Prince George’s County is taking steps to improve driver safety and reduce the number of traffic deaths that occur in the county.
Officials announced Thursday that Prince George’s County Police have joined 30 states in a “Toward Zero Deaths” campaign, which began on Aug. 1, a month that officials say is one of the worst for traffic fatalities.
“Toward Zero Deaths” is a national campaign that uses data to improve highway safety and reduce fatalities
John Kuo, the administrator for the Maryland Motor Vehicle Administration, said he hopes to “change the way Maryland thinks about highway safety.”
The goal is to reduce deaths by motor vehicle crashes by half over the next 20 years, said Kuo, who also serves as the highway safety representative for the governor’s office.
There were 486 people killed on the road in Maryland last year, more than the amount of violent crime fatalities, according to William McMahon, president of the Maryland Chiefs of Police Association and police chief for Howard County.
This number may shock people in another setting, he said, but when it comes to motor vehicle fatalities, it seems acceptable.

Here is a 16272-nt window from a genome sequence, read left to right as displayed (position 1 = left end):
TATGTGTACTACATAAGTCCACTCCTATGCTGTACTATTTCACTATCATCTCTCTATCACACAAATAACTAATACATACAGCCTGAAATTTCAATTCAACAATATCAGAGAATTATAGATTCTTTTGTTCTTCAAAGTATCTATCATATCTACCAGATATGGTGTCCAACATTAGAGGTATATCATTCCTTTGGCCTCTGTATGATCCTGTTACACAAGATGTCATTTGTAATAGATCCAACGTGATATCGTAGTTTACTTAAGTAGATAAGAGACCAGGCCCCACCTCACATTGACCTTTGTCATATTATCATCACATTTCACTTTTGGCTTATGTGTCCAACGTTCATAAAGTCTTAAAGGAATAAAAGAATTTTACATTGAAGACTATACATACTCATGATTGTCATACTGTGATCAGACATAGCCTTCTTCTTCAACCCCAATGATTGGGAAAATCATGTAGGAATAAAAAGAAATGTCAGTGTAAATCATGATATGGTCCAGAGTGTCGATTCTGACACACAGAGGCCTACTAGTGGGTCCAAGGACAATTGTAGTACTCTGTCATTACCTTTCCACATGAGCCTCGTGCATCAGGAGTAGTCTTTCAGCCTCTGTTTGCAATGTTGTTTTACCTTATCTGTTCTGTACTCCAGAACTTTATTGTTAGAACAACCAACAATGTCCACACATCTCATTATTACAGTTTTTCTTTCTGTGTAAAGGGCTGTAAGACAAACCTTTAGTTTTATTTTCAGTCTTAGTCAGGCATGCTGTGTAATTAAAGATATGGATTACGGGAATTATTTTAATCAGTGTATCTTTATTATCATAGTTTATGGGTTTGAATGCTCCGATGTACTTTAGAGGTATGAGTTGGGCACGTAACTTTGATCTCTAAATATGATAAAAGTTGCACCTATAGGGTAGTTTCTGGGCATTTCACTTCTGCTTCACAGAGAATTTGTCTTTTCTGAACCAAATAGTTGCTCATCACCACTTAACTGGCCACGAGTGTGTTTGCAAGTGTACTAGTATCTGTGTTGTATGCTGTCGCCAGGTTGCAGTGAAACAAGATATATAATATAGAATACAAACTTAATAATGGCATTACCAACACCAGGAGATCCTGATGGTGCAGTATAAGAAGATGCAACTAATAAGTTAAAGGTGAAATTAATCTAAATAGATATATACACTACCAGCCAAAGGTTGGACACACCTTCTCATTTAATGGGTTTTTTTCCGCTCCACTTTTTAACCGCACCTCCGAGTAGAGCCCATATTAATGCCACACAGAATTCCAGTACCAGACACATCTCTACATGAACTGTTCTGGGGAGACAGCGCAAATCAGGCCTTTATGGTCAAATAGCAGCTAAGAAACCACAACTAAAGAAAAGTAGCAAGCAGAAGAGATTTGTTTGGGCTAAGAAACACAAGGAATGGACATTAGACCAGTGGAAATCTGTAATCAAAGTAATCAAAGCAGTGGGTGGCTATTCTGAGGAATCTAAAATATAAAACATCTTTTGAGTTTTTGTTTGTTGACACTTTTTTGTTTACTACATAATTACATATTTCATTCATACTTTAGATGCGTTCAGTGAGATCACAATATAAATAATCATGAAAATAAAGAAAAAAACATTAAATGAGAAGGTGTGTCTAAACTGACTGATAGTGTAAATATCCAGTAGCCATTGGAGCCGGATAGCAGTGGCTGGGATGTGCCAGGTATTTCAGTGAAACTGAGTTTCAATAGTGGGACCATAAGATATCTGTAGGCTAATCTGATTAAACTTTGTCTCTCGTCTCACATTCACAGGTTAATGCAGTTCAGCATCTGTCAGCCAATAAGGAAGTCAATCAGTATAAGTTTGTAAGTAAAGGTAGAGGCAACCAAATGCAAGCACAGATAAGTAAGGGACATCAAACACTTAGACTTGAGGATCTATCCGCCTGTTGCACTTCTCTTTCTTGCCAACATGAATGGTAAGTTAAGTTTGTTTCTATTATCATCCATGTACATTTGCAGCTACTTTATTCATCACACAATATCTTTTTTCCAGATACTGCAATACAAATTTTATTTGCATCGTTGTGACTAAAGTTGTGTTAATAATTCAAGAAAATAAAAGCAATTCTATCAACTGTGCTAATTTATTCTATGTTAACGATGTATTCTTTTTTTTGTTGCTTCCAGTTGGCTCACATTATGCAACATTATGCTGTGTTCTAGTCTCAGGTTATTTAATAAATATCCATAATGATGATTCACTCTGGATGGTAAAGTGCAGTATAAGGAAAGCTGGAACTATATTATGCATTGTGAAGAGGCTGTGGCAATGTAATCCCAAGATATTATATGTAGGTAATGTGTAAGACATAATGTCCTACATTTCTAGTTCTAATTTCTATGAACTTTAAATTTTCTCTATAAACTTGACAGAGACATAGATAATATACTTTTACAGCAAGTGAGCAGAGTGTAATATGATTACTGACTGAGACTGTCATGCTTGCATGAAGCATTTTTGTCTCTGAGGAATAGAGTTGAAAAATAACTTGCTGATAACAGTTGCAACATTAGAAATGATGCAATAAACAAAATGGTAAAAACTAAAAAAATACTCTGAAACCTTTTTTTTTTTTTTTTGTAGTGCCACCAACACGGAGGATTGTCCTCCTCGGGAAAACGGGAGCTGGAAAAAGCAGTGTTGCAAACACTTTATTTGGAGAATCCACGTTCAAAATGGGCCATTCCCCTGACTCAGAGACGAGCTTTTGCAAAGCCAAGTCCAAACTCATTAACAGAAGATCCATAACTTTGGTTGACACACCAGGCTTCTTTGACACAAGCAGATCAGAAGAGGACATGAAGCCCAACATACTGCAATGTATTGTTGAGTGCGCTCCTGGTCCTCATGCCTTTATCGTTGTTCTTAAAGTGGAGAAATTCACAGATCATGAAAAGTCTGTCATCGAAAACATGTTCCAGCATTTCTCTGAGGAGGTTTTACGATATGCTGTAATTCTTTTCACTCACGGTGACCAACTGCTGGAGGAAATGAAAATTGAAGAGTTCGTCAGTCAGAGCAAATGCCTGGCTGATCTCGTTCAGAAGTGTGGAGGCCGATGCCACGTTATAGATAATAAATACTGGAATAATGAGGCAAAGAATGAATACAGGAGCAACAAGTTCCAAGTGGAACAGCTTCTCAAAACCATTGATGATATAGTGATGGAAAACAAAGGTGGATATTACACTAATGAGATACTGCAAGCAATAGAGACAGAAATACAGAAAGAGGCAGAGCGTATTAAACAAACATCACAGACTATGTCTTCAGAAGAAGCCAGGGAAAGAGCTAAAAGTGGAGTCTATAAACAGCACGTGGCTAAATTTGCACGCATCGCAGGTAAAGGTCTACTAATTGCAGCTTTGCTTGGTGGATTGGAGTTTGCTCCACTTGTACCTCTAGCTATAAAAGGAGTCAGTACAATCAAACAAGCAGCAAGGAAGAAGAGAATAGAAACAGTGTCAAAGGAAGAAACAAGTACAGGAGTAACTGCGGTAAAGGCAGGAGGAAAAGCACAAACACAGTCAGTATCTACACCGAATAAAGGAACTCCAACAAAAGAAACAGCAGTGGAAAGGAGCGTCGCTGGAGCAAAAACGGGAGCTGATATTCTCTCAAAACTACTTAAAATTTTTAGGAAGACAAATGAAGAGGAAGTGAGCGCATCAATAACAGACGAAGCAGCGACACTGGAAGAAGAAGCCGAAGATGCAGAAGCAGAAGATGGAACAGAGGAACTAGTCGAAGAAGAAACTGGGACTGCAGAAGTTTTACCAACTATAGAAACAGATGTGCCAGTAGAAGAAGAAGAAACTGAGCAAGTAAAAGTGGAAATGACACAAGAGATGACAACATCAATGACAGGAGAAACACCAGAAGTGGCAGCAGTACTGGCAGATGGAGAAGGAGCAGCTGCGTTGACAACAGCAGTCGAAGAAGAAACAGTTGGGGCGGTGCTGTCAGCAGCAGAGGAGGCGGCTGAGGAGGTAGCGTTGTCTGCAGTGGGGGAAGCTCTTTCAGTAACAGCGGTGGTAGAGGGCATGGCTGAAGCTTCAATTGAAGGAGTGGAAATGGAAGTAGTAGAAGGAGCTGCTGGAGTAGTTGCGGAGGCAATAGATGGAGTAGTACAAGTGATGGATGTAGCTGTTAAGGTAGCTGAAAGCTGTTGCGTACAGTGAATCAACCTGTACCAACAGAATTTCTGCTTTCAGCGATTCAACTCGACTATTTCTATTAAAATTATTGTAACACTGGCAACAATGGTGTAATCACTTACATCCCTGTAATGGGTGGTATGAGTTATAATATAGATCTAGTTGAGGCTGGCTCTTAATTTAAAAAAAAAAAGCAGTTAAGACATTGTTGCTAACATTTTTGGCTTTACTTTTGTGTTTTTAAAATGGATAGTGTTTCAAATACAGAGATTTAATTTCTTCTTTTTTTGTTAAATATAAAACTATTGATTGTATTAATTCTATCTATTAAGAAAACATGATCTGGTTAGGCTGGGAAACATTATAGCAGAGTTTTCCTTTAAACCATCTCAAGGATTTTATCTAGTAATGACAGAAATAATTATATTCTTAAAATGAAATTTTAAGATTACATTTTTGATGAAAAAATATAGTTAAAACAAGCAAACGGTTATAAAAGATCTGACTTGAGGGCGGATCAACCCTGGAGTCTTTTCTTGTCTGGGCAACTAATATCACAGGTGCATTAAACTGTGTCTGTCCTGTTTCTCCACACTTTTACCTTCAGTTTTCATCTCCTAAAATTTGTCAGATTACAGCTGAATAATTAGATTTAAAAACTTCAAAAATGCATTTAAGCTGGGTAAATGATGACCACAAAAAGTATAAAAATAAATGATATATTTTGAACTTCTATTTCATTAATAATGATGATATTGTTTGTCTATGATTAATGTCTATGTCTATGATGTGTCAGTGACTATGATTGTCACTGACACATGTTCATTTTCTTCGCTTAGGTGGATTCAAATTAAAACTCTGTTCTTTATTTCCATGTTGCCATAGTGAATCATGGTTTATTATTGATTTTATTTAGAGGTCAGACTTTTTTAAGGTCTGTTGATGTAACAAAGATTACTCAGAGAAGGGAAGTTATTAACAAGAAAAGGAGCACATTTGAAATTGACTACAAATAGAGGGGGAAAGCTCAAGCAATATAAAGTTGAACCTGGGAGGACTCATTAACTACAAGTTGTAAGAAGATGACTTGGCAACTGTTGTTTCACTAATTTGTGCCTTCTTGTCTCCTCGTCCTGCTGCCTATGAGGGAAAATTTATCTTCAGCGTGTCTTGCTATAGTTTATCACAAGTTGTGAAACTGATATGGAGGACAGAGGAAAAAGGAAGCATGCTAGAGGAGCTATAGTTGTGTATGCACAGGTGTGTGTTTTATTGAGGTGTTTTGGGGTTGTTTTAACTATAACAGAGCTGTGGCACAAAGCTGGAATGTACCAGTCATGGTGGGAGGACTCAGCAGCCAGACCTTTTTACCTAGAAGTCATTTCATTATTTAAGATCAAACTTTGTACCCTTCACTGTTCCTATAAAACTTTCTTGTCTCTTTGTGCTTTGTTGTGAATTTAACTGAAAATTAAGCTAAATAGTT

“They’re preventable,” McMahon said, calling the death rate unacceptable.
In January, Prince George’s County Police Chief Mark Magaw created the county’s first full-time centralized traffic enforcement squad, led by Major Pete Eliadis, of the special operations division.
According to Eliadis, since the squad’s creation, motor vehicle accidents are down 19 percent.
“The county hasn’t focused many efforts on this in the past,” Eliadis said, adding that there are now more targeted educational efforts, using various methods including social media.
Magaw cited a few of the county’s recent efforts, including “operation roadrunner,” which targets speeding motorcycles; “smooth operator,” created to reduce aggressive driving; “click it or ticket” and “take 30 for traffic,” a program created in May that says officers will take 30 minutes per shift for traffic enforcement in targeted areas.
He said the “take 30 for traffic” program has seen results, increasing traffic stops in the county by more than 488 percent.
“Traffic enforcement can and does make a difference,” Magaw said.
According to Kuo, 62 percent of motor vehicle fatalities last year involved a driver who was speeding, not wearing a seatbelt or impaired by drugs or alcohol – or a combination of all three.
“Eighty lives per year are saved if people use seatbelts,” Kuo said.
McMahon emphasized that motor vehicle deaths affect families, as well as entire communities, and even one traffic fatality is too many.